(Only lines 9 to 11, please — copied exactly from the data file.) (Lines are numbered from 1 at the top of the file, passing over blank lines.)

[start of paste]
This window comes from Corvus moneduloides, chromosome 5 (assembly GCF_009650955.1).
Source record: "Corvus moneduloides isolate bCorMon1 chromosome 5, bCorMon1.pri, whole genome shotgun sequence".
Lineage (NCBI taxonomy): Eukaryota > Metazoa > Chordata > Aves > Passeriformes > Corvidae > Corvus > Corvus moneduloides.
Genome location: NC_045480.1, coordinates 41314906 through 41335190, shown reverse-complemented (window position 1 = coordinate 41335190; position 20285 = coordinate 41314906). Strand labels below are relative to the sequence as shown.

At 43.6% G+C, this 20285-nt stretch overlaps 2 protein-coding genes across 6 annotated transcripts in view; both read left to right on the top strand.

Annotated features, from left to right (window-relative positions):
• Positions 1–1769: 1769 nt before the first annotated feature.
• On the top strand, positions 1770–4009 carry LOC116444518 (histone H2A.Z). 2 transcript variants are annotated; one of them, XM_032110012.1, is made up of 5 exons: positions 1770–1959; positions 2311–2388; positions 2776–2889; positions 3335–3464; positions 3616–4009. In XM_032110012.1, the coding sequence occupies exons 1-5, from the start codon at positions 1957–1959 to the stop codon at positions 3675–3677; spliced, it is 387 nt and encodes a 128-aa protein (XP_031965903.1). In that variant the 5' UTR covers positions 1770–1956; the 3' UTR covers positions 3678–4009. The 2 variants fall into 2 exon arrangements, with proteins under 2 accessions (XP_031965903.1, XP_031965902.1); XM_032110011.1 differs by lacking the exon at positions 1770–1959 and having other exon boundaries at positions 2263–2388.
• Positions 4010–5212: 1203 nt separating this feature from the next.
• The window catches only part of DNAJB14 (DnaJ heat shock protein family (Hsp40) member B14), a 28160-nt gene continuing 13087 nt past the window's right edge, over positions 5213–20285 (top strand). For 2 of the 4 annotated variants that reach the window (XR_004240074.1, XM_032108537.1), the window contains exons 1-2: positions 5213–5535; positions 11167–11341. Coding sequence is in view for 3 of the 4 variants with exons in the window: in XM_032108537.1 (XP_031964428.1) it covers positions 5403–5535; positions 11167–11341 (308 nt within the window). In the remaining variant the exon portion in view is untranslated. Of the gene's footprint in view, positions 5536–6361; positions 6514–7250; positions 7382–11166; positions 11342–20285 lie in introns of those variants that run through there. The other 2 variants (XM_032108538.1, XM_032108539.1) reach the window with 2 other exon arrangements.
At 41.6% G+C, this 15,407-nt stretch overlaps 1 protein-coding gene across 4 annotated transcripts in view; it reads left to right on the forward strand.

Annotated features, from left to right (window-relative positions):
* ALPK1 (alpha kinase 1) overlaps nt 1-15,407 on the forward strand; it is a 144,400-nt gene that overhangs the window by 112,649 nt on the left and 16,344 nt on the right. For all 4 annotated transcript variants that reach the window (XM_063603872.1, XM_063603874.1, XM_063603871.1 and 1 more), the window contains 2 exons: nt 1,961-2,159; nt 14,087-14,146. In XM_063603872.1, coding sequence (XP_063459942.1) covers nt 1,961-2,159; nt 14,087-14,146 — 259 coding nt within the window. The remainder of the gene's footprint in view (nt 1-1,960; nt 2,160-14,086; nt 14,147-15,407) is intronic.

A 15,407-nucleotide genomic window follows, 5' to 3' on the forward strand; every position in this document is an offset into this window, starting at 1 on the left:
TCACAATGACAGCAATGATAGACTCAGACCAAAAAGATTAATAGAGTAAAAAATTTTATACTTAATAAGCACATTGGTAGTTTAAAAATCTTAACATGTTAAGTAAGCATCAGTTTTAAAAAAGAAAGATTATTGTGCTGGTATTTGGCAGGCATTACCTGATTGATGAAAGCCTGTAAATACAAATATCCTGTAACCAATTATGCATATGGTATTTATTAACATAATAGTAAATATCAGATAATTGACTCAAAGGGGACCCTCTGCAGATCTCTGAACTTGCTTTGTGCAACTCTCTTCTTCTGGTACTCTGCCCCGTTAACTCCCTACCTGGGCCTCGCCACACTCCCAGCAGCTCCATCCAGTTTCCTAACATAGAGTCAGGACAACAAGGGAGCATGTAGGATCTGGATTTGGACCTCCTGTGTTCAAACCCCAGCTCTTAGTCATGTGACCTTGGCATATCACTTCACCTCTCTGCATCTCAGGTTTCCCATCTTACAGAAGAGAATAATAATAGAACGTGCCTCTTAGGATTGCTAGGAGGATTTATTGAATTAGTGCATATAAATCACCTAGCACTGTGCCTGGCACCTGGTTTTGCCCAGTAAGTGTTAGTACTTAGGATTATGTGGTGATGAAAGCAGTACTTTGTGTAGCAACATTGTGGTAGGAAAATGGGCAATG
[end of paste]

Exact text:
• Positions 4010–5212: 1203 nt separating this feature from the next.
• The window catches only part of DNAJB14 (DnaJ heat shock protein family (Hsp40) member B14), a 28160-nt gene continuing 13087 nt past the window's right edge, over positions 5213–20285 (top strand). For 2 of the 4 annotated variants that reach the window (XR_004240074.1, XM_032108537.1), the window contains exons 1-2: positions 5213–5535; positions 11167–11341. Coding sequence is in view for 3 of the 4 variants with exons in the window: in XM_032108537.1 (XP_031964428.1) it covers positions 5403–5535; positions 11167–11341 (308 nt within the window). In the remaining variant the exon portion in view is untranslated. Of the gene's footprint in view, positions 5536–6361; positions 6514–7250; positions 7382–11166; positions 11342–20285 lie in introns of those variants that run through there. The other 2 variants (XM_032108538.1, XM_032108539.1) reach the window with 2 other exon arrangements.
At 41.6% G+C, this 15,407-nt stretch overlaps 1 protein-coding gene across 4 annotated transcripts in view; it reads left to right on the forward strand.